Paying Your Employees So Little That Most Of Them Are Poor?

Discussion in 'Economics' started by nutmeg, Feb 16, 2012.

  1. Dear Walmart, McDonald’s, Starbucks: How Do You Feel About Paying Your Employees So Little That Most Of Them Are Poor?

    How do you feel about paying your employees so little that most of them are poor?

    These employees are dedicating their lives to your companies. They're working full-time in jobs that are often physically and mentally demanding (again, if you don't think so, try being a barista). And you pay many of the employees so little that they're poor.


    Walmart, McDonald's, and Starbucks employ about 3 million people (not all Americans). They also collectively generate about $35 billion of operating profit per year. If the companies took, say, half of that operating profit and paid their employees an extra $5,000 apiece, it would make a big difference to the employees and the economy. The companies would still make boatloads of money, and the employees' compensation would finally be above the poverty line.

    cont on link...


    The question I have,

    Maybe the cost of living is too high.

    Is the price of a parking ticket, $100 too high? How about a $7 a pack cigarette tax. How about all those taxes on cell phones? WTf is a fishing liscense these days - $30 dollars? You got 2 kids and kiss $100 good bye to take a kid fishing.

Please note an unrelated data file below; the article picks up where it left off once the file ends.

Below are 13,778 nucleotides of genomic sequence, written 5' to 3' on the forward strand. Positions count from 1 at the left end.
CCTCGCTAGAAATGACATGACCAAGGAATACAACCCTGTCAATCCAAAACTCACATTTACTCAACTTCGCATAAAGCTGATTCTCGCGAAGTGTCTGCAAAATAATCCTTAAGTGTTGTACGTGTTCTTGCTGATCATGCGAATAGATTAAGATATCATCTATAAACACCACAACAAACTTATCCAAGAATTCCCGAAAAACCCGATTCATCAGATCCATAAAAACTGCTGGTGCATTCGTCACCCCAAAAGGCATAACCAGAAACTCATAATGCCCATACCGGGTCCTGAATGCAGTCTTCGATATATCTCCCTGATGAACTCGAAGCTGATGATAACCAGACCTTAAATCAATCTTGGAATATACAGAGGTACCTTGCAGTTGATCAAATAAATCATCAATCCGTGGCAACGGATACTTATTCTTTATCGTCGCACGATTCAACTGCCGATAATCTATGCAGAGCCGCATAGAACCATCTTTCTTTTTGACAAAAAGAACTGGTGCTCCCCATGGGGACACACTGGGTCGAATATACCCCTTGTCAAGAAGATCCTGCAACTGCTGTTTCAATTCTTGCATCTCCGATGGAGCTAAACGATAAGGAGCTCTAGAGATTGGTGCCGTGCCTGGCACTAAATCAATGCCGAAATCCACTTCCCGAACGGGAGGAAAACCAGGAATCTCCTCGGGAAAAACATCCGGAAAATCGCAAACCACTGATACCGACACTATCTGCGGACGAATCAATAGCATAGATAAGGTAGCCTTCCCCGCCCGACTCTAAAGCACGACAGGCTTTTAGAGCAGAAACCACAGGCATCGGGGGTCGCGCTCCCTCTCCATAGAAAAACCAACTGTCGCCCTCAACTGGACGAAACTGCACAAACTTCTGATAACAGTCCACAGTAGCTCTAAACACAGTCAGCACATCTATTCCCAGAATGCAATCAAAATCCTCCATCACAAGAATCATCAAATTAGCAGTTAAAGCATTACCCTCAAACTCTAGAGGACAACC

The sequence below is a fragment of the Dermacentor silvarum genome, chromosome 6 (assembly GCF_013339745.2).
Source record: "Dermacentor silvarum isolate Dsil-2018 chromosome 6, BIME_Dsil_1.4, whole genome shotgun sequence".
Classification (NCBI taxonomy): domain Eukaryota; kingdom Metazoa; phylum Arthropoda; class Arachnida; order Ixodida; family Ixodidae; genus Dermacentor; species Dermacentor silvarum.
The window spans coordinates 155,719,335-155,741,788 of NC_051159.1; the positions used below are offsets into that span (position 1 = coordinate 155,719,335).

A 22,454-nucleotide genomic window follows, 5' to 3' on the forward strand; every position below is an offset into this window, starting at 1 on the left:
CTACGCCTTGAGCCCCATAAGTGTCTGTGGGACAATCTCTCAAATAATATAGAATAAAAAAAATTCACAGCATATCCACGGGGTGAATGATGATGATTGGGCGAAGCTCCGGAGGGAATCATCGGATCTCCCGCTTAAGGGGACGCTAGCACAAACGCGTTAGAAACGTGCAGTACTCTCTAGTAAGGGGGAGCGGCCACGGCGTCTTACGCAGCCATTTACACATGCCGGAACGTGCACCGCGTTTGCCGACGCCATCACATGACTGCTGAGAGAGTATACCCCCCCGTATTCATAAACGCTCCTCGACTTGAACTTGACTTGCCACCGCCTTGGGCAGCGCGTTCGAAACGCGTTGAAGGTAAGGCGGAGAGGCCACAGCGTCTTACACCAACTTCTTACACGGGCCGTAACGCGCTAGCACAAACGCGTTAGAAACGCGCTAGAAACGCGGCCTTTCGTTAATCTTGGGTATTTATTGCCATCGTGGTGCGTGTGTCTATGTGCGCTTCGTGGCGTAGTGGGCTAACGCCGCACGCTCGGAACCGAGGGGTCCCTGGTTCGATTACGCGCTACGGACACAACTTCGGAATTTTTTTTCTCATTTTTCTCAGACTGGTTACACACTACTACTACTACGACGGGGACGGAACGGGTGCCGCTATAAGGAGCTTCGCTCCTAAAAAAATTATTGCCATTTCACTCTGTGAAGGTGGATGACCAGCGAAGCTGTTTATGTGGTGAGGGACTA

People might be able to live on $12 an hour if various "hidden" taxes, costs (liability ins, etc) weren't draining every last cent from the minimun wage chump.
  2. You're missing the issue...

    (1) There are WAAAAYYYY too many people on the planet so that there isn't a "well-paying" job for all of them. In fact, there are so many people in the workplace, that there may not be even "minimum-wage jobs enough" for all.

    (2) A "gazillion unskilled people looking for work".... how can there be higher wages when the supply of labor far exceeds the demand?

    This all an "unintended consequence" of outsourcing... bringing "300-500 million subsistence-peasants" into the world-wide manufacturing/service workforce.. to make cheap products for the West.

    Low wages are "the way of the world"... lower standard of living.
  3. If I won powerball for like $200 million I would start some business with the goal of employing as many people as possible and paying them as high a wage as possible where the GAAP accounting profit/loss = 0.
  4. GTS


    Easy solutions:
    (1) Don't get a parking ticket (really, is that difficult?)
    (2) Stop smoking, its expensive and not good for you
    (3) Cell phone, ok quasi-necessity these days, you can find inexpensive plans or just go with pay-as-you-go phones, no commitment, taxes are rolled into the cost
    (4) Fishing? Uh, that's a little out there and definitely not a necessity

    Why don't you discuss real costs of living like food, rent and gas before going off on strange tangents like fishing licenses?

    Public companies have a fiduciary responsibility to their shareholders to maximize their return - they do not exist for the greater public good (paying workers more than they need to just to be nice).

    I won't argue that many lower paying jobs are much tougher than higher paying jobs ... good argument to get some education or learn a skill then you can be one of the people earning money easily. For those that can't or won't...oh well, such is life. The world needs ditch diggers too.